Lower Vitamin D Levels Predict Poor Survival Outcomes in Melanoma, Breast Cancer and CLL

Lower Vitamin D Levels Predict Poor Survival Outcomes in Melanoma, Breast Cancer and CLL

The Cancer Network has reported research findings that mirror those found for CLL and Vitamin D:

cancernetwork.com/news/lowe...

' In patients with melanoma, lower 25-hydroxyvitamin D (vitamin D) levels were associated with poorer survival outcomes, according to a prospective study. This association was independent of C-reactive protein (CRP) levels.

“Vitamin D has anti-inflammatory properties, has antiproliferative effects on melanoma cells, can inhibit tumor growth and tumor invasiveness, and promotes melanoma cell DNA repair,” wrote study authors led by Jeffrey E. Lee, MD, of the University of Texas MD Anderson Cancer Center in Houston. Studies on intake or blood levels of vitamin D and melanoma risk, however, have yielded inconsistent results.

:

Several factors were significantly associated with vitamin D levels. They were higher when blood was drawn in the spring or summer compared to fall or winter (26.39 ng/mL vs 23.59 ng/mL; P < .001), and lower with increasing patient age and increasing CRP levels.

:

“The current investigation is the first, to our knowledge, to report a significant, independent association between lower vitamin D levels and poorer melanoma survival after adjustment for the influence of the [systematic inflammatory response] through simultaneous measurement of CRP,” the authors concluded. “A coordinated investigation of the mechanisms responsible for the independent association of these two important inflammatory biomarkers with outcomes in patients with melanoma is likely to be clinically relevant and may have implications for other cancers.” '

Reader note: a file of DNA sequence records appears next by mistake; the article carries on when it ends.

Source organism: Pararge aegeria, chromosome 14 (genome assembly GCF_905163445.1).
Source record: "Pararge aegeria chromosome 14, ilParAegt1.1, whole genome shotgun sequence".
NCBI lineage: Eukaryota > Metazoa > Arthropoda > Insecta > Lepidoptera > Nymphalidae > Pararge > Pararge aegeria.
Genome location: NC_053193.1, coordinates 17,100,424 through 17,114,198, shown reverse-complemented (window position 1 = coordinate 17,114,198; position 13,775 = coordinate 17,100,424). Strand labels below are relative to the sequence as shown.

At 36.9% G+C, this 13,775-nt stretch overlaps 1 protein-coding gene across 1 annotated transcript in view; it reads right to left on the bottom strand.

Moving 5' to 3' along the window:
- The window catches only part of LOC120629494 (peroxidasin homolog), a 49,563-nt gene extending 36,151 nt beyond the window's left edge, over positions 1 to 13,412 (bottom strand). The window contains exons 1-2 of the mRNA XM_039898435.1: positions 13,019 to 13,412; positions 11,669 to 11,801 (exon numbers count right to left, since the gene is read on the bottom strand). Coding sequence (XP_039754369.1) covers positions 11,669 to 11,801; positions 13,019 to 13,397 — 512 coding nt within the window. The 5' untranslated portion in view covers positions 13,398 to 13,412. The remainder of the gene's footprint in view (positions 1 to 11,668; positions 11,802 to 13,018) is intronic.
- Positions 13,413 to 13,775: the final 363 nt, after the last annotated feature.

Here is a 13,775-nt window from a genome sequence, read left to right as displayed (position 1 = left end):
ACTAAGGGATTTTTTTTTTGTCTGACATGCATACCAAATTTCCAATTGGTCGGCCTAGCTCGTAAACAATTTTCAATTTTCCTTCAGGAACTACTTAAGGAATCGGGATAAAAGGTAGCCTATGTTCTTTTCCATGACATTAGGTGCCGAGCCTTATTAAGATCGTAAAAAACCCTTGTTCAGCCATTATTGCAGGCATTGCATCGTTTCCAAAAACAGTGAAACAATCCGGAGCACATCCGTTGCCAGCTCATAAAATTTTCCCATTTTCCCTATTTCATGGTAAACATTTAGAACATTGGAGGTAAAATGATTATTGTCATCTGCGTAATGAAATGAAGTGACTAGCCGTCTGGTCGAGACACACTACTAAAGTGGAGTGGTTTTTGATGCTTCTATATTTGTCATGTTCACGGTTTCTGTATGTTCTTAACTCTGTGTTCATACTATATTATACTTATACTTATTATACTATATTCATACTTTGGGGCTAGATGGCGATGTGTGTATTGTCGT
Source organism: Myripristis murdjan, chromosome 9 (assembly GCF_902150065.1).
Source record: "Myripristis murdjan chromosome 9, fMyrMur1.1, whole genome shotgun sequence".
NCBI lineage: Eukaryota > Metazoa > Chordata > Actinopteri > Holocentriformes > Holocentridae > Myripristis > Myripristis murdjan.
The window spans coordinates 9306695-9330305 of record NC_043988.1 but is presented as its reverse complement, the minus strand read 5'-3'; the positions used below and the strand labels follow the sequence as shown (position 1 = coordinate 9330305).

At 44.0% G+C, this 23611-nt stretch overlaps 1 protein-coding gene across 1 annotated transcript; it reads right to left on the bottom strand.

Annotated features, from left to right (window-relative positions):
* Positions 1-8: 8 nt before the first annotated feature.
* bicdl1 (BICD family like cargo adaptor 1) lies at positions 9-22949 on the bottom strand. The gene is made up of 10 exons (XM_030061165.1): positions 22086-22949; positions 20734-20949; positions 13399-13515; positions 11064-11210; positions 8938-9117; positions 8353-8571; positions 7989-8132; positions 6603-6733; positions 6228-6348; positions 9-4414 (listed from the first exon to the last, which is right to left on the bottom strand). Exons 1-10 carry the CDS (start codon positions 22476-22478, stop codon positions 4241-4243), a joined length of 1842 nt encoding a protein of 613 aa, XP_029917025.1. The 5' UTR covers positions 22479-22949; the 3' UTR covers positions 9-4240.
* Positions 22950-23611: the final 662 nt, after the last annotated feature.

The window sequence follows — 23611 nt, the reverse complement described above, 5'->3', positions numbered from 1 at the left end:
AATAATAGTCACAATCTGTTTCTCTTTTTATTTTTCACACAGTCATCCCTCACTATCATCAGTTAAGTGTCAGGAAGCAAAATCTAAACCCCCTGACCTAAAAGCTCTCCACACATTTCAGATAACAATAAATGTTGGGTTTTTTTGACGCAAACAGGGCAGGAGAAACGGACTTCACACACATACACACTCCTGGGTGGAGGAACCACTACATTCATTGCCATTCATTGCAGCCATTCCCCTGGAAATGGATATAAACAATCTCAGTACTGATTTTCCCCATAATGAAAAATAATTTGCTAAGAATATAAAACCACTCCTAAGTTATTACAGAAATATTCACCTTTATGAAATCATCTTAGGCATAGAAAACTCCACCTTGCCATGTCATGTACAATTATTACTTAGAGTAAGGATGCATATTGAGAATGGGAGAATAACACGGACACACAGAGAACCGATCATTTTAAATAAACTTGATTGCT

Interesting to note that lower vitamin D levels correlated with increasing CRP levels (with the latter an indication of inflammation or tumour activity). Obviously there's still a great deal we don't know about Vitamin D...

Update 11-Nov2016 - Serum Vitamin D Levels Linked With Breast Cancer Prognosis : cancernetwork.com/news/seru...

Neil

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  • Good job Neil as always.  (I'm taking vitamin D as I type this.)  I guess in sunny Australia you get plenty of vitamin D but it never hurts to supplement to be sure especially in winter.

      When I had my vitamin D levels tested it was right at 50%.  ( I take about 4,000 units of vitamin D a day.) Is there any evidence that being higher than 50% is protective?  I have read that too much vitamin D in mega doses is not good either.  The more we know and the better the research the better off we all will be.